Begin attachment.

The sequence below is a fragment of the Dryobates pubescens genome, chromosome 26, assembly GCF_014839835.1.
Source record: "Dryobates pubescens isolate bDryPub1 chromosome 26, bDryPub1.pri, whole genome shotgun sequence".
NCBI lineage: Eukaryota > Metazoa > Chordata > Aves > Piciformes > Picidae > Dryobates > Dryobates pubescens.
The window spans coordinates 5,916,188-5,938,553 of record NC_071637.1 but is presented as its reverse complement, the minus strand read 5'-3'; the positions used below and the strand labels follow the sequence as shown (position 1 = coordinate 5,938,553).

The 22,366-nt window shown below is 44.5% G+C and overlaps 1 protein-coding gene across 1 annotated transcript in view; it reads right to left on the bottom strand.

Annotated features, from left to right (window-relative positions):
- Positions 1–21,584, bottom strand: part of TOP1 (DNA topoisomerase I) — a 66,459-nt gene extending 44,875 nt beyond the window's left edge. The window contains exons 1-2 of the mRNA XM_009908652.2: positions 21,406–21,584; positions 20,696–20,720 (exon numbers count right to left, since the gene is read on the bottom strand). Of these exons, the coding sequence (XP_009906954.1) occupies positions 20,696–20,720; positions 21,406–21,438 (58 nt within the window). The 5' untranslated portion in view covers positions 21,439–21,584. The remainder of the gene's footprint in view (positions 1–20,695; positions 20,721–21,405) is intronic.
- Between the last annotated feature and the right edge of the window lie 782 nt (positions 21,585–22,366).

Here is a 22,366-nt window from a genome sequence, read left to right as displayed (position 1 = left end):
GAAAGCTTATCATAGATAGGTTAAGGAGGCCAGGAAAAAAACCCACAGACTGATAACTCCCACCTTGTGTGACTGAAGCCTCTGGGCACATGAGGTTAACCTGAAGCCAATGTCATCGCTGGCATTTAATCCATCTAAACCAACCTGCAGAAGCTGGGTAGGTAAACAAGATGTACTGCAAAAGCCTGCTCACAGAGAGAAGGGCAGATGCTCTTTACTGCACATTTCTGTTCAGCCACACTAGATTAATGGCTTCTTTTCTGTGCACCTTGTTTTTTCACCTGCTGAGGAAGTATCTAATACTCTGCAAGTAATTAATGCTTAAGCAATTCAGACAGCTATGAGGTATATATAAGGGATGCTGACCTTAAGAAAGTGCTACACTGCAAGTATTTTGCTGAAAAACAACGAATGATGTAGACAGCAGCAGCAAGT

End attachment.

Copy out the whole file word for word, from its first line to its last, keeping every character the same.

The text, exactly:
The sequence below is a fragment of the Dryobates pubescens genome, chromosome 26, assembly GCF_014839835.1.
Source record: "Dryobates pubescens isolate bDryPub1 chromosome 26, bDryPub1.pri, whole genome shotgun sequence".
NCBI lineage: Eukaryota > Metazoa > Chordata > Aves > Piciformes > Picidae > Dryobates > Dryobates pubescens.
The window spans coordinates 5,916,188-5,938,553 of record NC_071637.1 but is presented as its reverse complement, the minus strand read 5'-3'; the positions used below and the strand labels follow the sequence as shown (position 1 = coordinate 5,938,553).

The 22,366-nt window shown below is 44.5% G+C and overlaps 1 protein-coding gene across 1 annotated transcript in view; it reads right to left on the bottom strand.

Annotated features, from left to right (window-relative positions):
- Positions 1–21,584, bottom strand: part of TOP1 (DNA topoisomerase I) — a 66,459-nt gene extending 44,875 nt beyond the window's left edge. The window contains exons 1-2 of the mRNA XM_009908652.2: positions 21,406–21,584; positions 20,696–20,720 (exon numbers count right to left, since the gene is read on the bottom strand). Of these exons, the coding sequence (XP_009906954.1) occupies positions 20,696–20,720; positions 21,406–21,438 (58 nt within the window). The 5' untranslated portion in view covers positions 21,439–21,584. The remainder of the gene's footprint in view (positions 1–20,695; positions 20,721–21,405) is intronic.
- Between the last annotated feature and the right edge of the window lie 782 nt (positions 21,585–22,366).

Here is a 22,366-nt window from a genome sequence, read left to right as displayed (position 1 = left end):
GAAAGCTTATCATAGATAGGTTAAGGAGGCCAGGAAAAAAACCCACAGACTGATAACTCCCACCTTGTGTGACTGAAGCCTCTGGGCACATGAGGTTAACCTGAAGCCAATGTCATCGCTGGCATTTAATCCATCTAAACCAACCTGCAGAAGCTGGGTAGGTAAACAAGATGTACTGCAAAAGCCTGCTCACAGAGAGAAGGGCAGATGCTCTTTACTGCACATTTCTGTTCAGCCACACTAGATTAATGGCTTCTTTTCTGTGCACCTTGTTTTTTCACCTGCTGAGGAAGTATCTAATACTCTGCAAGTAATTAATGCTTAAGCAATTCAGACAGCTATGAGGTATATATAAGGGATGCTGACCTTAAGAAAGTGCTACACTGCAAGTATTTTGCTGAAAAACAACGAATGATGTAGACAGCAGCAGCAAGT